Never show how you make the sausage… or do you?

One of the major issues being discussed in my little corner of the world is a horrific sewer problem in Centreville, Illinois: a low-income town largely populated by black residents. It is literally the poorest town in the United States, and it has problems. Flooding isn’t just a wet basement for these folks; it’s open sewage pumping into a front yard, water literally spewing up from manholes.

It’s being investigated by local newspapers – you know, those “dying” institutions that the Facebook commentators love to mock and refuse to pay. Insert rant here.

Reporter Michele Munz with the St. Louis Post-Dispatch has taken an interesting approach: she wrote a first-person narrative of her efforts to get information from the Centreville leaders.

A month of phone calls and emails.

Ducked by council members.

A mayor who would only take questions in writing and then never answered them.

Contradictory information given out at town halls.

Outright lies.

Munz’s column, “Crickets and unanswered questions from metro-east government,” is an unusual choice in that it is a first-person account of shoe-leather journalism. It is, of course, a common – almost mundane – tale for those of us who have worked in local journalism. Nobody wants to answer the questions when the answers aren’t pretty, so they hide.

But it’s not so uncommon anymore. Munz writes “On the Beat” regularly, detailing what goes into her reporting. More and more local journalism is pulling back the curtain, following up major stories with detailed “how we investigated this” and “why we did that” pieces.

It’s part of the push for transparency in reporting, intended to create a greater trust in news media among the readers. Of course, if you just read the Facebook commentators, it doesn’t matter how many lengthy hours we put in trying to find people and get your public officials to explain why they let sewage flow into people’s homes. They just complain about the paywall.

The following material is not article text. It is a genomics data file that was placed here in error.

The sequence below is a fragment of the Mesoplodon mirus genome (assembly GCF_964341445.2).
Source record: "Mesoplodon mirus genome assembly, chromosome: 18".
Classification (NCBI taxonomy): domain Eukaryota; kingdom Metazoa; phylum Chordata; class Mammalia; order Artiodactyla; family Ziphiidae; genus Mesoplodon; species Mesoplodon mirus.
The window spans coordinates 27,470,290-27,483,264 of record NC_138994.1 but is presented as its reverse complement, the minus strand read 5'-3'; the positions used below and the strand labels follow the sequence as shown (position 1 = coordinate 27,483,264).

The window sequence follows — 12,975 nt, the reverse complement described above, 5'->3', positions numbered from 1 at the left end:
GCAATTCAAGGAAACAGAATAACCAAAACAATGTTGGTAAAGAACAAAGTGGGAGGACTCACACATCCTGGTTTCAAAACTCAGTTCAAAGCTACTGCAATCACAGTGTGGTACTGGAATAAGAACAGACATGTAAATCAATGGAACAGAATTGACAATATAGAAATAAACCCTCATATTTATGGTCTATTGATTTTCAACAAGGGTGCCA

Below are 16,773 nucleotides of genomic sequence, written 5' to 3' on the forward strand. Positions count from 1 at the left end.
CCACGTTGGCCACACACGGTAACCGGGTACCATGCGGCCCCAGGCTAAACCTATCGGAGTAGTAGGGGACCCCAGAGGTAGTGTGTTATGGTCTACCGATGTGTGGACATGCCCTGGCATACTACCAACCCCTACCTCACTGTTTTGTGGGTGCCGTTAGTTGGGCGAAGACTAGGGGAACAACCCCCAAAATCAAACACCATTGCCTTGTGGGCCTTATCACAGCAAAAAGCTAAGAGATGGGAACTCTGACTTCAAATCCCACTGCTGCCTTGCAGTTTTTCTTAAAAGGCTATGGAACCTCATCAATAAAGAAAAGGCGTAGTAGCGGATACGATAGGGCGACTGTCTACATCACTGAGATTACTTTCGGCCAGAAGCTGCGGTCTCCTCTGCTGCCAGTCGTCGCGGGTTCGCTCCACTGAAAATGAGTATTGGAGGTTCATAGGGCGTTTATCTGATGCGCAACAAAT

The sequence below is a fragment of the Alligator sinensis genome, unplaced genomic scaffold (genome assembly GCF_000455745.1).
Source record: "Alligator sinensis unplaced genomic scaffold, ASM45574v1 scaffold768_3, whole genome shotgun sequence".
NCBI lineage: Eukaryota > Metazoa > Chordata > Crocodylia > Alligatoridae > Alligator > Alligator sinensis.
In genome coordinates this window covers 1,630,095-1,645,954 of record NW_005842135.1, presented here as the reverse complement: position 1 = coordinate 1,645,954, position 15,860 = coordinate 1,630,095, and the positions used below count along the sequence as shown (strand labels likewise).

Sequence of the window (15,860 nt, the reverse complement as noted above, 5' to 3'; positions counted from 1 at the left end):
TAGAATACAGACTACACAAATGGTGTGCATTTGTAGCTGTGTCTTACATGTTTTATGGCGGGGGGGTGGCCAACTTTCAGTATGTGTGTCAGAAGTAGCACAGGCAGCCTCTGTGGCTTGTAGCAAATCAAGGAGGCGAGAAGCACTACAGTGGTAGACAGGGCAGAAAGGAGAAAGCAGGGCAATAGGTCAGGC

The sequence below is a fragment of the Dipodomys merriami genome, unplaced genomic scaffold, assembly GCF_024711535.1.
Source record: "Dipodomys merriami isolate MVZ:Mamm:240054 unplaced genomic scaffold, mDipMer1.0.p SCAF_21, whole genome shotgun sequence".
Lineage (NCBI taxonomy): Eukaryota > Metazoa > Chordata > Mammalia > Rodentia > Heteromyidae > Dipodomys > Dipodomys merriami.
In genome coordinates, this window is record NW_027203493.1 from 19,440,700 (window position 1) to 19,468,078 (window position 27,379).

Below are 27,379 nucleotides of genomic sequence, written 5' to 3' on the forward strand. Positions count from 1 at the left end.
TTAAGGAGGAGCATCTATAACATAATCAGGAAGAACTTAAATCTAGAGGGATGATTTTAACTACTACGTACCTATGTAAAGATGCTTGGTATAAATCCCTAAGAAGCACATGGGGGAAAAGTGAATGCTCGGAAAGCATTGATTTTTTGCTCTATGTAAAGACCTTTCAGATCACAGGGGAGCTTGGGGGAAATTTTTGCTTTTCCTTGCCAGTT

This new trend goes beyond the traditional role of the ombudsman, to examine and sometimes criticize the newspaper’s decisions, independent of editorial control. This is news literacy, explaining what we do in the hopes that they will understand how very hard it is. This gets even harder as newspaper after newspaper cuts staff and retasks their few remaining employees to run after car crashes and murders because that’s what you click and they’re desperate to pay the bills.

And no one else is doing it, folks. Unless someone has accused the mayor of burning down City Hall, I don’t see television cameras in city council meetings. Nobody is watching your local school board or library trustees… or sewer district. Nobody except newspaper reporters, the ones you’re not paying when you growl at the paywall.

Munz is keeping after the Centreville officials. Who’s keeping after the officials in your town?

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